posted on Feb, 5 2016 @ 11:30 AM
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a reply to: DJW001

Provide statistics for something that usually only exists as long as it is unreported (because the moment it is reported it is usually dealt with by the law.) and also solve the problem of coercive abusive relationships all in one post?

How about you solve the energy crisis and then I'll deal with abusive relationships and then well meet up and trade notes when we've both solved them?



posted on Feb, 5 2016 @ 11:32 AM
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originally posted by: SlapMonkey

originally posted by: Edumakated
The lack of personal responsibility of some of these people is astounding. I'm supposed to pay for people medical services who can't either keep their legs closed or are too cheap to go buy condoms. I am no prude and certainly screwed my way through my teenage years, but I had enough sense to know you need to use protection. I always wore a condom. They were plenty cheap. Anyone can afford them, even broke hood rats.

The reality is that there is a segment of our population that is simply irresponsible who want to go "raw dog" and then expect others to pay for their mistakes.


Yep.

But you forgot the reality that condoms are available discounted or free at many clinics, hospitals, schools, and health departments across the country, not to mention other organizations with a focus on "family planning" who are not PP.

I'm with you--there is very-little-to-no excuse for the vast majority of unwanted pregnancies. And this is coming from a guy whose sister got pregnant at age 16 and had an abortion way back in the 90s. She would agree with that comment.


I am not going to rely on condoms. That should not be the only contraception choice besides abstinence for any woman, regardless of the state of her health insurance. It is in the best interest of the government to fund family planning and Medicaid reimbursements of such. The savings in the end WELL outweigh the costs.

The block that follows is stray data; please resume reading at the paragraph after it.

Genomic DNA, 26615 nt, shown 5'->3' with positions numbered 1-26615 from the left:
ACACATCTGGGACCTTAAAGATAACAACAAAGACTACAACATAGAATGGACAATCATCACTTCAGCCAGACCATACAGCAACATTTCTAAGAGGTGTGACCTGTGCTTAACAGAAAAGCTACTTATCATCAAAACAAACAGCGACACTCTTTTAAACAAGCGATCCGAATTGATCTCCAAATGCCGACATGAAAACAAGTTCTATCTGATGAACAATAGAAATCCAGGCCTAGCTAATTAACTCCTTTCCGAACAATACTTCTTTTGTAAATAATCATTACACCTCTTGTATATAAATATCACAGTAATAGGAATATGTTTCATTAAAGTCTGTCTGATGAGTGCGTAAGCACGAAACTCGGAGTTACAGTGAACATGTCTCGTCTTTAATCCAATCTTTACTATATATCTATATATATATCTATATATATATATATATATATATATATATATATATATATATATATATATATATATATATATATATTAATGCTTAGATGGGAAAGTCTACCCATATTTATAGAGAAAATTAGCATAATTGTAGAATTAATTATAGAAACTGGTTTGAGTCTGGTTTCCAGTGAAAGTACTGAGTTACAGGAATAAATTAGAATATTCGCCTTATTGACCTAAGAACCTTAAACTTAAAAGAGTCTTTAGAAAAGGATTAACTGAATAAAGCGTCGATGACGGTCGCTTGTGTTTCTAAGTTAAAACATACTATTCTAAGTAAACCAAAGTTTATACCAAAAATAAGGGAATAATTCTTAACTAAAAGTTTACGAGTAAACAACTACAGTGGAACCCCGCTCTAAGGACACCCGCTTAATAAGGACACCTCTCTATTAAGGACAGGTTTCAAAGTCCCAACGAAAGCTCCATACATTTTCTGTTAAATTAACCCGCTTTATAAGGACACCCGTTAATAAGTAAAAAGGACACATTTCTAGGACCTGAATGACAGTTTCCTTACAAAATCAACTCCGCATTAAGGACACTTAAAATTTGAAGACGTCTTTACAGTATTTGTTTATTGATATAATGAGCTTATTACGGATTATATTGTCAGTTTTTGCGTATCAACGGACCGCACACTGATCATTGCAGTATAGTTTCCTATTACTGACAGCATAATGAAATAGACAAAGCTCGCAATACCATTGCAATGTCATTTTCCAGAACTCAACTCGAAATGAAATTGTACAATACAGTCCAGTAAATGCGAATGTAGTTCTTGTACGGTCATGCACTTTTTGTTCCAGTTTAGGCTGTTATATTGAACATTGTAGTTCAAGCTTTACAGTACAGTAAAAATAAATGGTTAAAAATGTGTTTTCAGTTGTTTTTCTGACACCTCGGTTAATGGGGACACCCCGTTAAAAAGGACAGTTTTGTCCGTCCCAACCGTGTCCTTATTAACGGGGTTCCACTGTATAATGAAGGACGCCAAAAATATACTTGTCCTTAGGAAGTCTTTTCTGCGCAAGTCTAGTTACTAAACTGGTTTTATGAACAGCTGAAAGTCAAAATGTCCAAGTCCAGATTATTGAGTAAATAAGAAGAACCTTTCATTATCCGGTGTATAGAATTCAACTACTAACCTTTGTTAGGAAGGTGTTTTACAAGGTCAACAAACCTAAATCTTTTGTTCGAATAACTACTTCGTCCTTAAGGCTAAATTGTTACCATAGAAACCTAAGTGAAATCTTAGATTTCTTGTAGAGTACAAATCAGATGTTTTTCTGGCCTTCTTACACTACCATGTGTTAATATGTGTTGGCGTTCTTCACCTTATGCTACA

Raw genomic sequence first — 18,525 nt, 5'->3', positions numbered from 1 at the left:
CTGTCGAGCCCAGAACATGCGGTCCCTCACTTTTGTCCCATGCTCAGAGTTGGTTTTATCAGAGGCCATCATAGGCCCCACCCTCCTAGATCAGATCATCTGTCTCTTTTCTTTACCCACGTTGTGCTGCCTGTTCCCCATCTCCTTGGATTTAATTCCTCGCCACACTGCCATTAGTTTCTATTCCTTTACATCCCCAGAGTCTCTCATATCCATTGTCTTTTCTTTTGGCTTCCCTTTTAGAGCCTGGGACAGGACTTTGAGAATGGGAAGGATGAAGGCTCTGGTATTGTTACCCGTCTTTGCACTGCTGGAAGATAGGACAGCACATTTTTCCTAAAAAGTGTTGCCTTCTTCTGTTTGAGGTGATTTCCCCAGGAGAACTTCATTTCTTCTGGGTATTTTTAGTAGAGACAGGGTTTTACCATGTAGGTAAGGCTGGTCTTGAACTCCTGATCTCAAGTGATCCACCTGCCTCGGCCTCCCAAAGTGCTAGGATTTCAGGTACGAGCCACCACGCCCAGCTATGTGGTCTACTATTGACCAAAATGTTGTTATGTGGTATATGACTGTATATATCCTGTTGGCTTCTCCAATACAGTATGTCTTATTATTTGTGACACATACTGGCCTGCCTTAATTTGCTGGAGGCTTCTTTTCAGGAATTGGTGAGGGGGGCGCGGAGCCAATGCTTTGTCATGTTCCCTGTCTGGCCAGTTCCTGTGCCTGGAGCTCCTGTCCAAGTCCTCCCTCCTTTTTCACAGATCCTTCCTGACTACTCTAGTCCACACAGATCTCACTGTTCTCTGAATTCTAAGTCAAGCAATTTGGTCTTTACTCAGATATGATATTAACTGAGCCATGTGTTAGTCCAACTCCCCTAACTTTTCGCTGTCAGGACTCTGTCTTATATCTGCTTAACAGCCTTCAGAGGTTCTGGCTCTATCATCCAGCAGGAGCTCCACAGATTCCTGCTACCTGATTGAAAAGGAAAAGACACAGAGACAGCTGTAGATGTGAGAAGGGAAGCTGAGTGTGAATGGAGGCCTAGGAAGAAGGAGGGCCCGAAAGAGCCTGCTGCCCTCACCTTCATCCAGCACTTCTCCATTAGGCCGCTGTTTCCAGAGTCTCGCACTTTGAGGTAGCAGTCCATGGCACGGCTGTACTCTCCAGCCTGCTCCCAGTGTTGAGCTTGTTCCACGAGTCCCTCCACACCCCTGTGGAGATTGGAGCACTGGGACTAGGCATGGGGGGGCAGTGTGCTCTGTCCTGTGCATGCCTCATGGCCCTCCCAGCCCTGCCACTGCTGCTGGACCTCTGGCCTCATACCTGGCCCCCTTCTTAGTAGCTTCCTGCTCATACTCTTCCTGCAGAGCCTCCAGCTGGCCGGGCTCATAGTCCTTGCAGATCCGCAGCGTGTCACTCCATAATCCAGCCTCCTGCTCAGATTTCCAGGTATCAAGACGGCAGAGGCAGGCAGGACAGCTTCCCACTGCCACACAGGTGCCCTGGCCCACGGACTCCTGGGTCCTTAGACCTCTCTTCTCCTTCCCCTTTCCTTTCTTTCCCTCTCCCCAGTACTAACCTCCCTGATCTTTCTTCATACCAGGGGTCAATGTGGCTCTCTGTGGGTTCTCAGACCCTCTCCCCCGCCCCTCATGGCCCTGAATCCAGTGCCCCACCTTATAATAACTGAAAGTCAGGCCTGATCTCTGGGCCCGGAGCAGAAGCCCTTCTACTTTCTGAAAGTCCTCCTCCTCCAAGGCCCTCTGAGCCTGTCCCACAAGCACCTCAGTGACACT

I definitely do not want to hear from a man that there is ' little to no excuse' for unwanted pregnancies.

"keep their legs closed' ? Go get some 'plenty cheap' condoms? The backwards attitudes I have seen in the responses here are quite stunning.



posted on Feb, 5 2016 @ 11:33 AM
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ya know what's funny those catholic based hospitals that are beginning to become so prominent in our country won't allow a doctor to do a tubal litigation on a cancer patient when he performs a c-section delivering her baby, and will allow pregnant women to go through hell till a non-viable fetus' heartbeat stops, well, they have no problem prescribing viagra! and gee the gov't doesn't sit there and tell them that since they have so much money that they can go around buying up hospital after hospital, and paying their ceo's such high salaries, well, they don't need to have their medicaid reimbursements!
and I wouldn't be surprised if hobby lobby's insurance plan covers viagra!

they only have a problem with WOMEN trying to control the size of their families!